India has now started with the much anticipated Covid-19 vaccination drive across the country. The Ministry of Health and Family Welfare, Government of India, has received doses of the Covishield vaccine, developed by Oxford University in partnership with AstraZeneca, being produced in mass quantities at the Pune-based Serum Institute of India.
Another Covid-19 vaccine administered in this drive is India's indigenous Covaxin, developed by Bharat Biotech in partnership with the Indian Council of Medical Research (ICMR) and the National Institute of Virology (NIV).
The Health Ministry is spearheading the operation to implement the Covid-19 vaccination drive throughout the nation. The initial stage will benefit the high-priority group which includes frontline healthcare workers, paramilitary forces, and elderly citizens over fifty years of age.
Now there are many questions to be answered here, will you need to get vaccinated every year? Will it help if you receive more than one type of vaccination? In this post, we will endeavor to answer all these queries with the most relevant information that is available on the subject.
Do we require yearly vaccination for Covid-19?
It will take years of research to learn how long the protection from the Covid-19 vaccine will keep citizens safe. In a few volunteers, the Covid-19 antibodies were not detected after a few months had passed, and in some cases, the antibodies continued to protect the volunteers.
The novel Coronavirus has only been around since last year, and it will take an extended period of monitoring done by researchers to determine how long protection from the Covid-19 vaccine will last. It can even take up to a decade before medical professionals can present us with a meaningful answer.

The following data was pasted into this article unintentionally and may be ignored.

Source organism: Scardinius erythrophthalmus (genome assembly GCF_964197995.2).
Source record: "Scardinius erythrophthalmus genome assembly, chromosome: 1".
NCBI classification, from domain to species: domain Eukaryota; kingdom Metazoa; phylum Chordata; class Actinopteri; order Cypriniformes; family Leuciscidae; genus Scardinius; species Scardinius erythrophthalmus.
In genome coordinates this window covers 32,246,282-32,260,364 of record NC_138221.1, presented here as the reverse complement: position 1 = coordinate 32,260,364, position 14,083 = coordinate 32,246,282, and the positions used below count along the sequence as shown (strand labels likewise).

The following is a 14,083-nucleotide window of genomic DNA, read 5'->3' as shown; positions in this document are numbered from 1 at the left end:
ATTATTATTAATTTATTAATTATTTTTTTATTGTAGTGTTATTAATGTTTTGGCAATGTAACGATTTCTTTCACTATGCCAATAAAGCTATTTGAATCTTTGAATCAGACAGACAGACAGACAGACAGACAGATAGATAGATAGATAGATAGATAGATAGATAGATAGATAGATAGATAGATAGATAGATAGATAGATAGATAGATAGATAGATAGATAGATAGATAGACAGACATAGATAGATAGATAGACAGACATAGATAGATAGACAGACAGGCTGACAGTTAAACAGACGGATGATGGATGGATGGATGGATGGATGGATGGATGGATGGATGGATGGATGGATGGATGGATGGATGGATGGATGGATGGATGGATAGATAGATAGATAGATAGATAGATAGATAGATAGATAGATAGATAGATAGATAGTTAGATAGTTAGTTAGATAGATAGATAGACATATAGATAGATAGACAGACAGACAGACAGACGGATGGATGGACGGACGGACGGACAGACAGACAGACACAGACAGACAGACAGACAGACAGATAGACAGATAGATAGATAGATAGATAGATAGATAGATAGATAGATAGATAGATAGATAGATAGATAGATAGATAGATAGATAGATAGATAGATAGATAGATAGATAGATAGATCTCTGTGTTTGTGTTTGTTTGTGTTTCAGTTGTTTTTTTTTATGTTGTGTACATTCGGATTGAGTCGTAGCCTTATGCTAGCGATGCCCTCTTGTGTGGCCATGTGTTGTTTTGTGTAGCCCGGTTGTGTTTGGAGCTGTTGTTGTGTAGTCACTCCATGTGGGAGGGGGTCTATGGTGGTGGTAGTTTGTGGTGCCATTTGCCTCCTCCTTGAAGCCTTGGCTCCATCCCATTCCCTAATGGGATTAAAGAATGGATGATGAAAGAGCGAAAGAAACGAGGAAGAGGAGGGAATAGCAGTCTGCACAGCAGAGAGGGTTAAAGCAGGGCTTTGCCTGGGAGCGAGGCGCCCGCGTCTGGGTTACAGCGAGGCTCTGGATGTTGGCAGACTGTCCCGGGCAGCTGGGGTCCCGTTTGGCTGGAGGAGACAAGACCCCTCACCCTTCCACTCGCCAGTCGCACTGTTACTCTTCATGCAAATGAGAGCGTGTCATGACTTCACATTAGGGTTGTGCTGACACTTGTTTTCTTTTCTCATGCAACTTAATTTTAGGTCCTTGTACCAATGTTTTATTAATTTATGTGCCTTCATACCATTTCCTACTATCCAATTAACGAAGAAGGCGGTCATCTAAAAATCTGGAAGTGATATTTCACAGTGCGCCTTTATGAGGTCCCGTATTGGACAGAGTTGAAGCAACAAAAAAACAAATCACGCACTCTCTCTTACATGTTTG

There is one more area of concern as the virus could mutate with time. In that case, the current vaccine or the antibodies for the current strain would not be effective, and a new vaccine would then need to be developed from scratch.
We will strive to keep you updated on this issue as new scientific evidence is discovered by national and international medical agencies. Please note that the vaccine developers are working around the clock to increase the effectiveness of the vaccines to provide a longer period of immunity. The vaccination drive remains imperative to tackling the on-going pandemic and is the best solution to prevent it from spreading to the rest of the population.
In the interest of public safety, even after getting the Covid-19 vaccine, please continue to wear a mask in public areas and practice social distancing. It will help health experts keep the infection rate at a low point as they learn more about how protection from the COVID-19 vaccine operates under real-life situations.
Will it help to get more than one type of vaccination?
It is not recommended to receive different types of vaccines or ask for a double dose of the same vaccine beyond its recommended volume. One dose of the Covid-19 vaccine is administered in two sittings with approximately 28 days between them. The antibodies will appear in your system in roughly 14 days after the second dose has been delivered.
Getting two or three doses of the vaccine does not provide one with extra immunity. If anything, such activity can lead to medical complications. Furthermore, since there is a limited supply of the Covid-19 vaccine, it will be better if everyone can get vaccinated once. It will help in making sure the entire population gets a chance to be immunized.
Please note that the information provided in this post is for educational purposes. For administering the vaccine for yourself or your loved ones, please consult your doctor, as there may be individual health objectives for each individual that need to be taken into account before delivering the Covid-19 vaccine. If you feel that you have indeed been exposed to the novel Coronavirus, get it confirmed with a test from a reputed lab like Pathkind Labs, because it is always better to be in the know of how well your body is doing before any unwanted complications arise.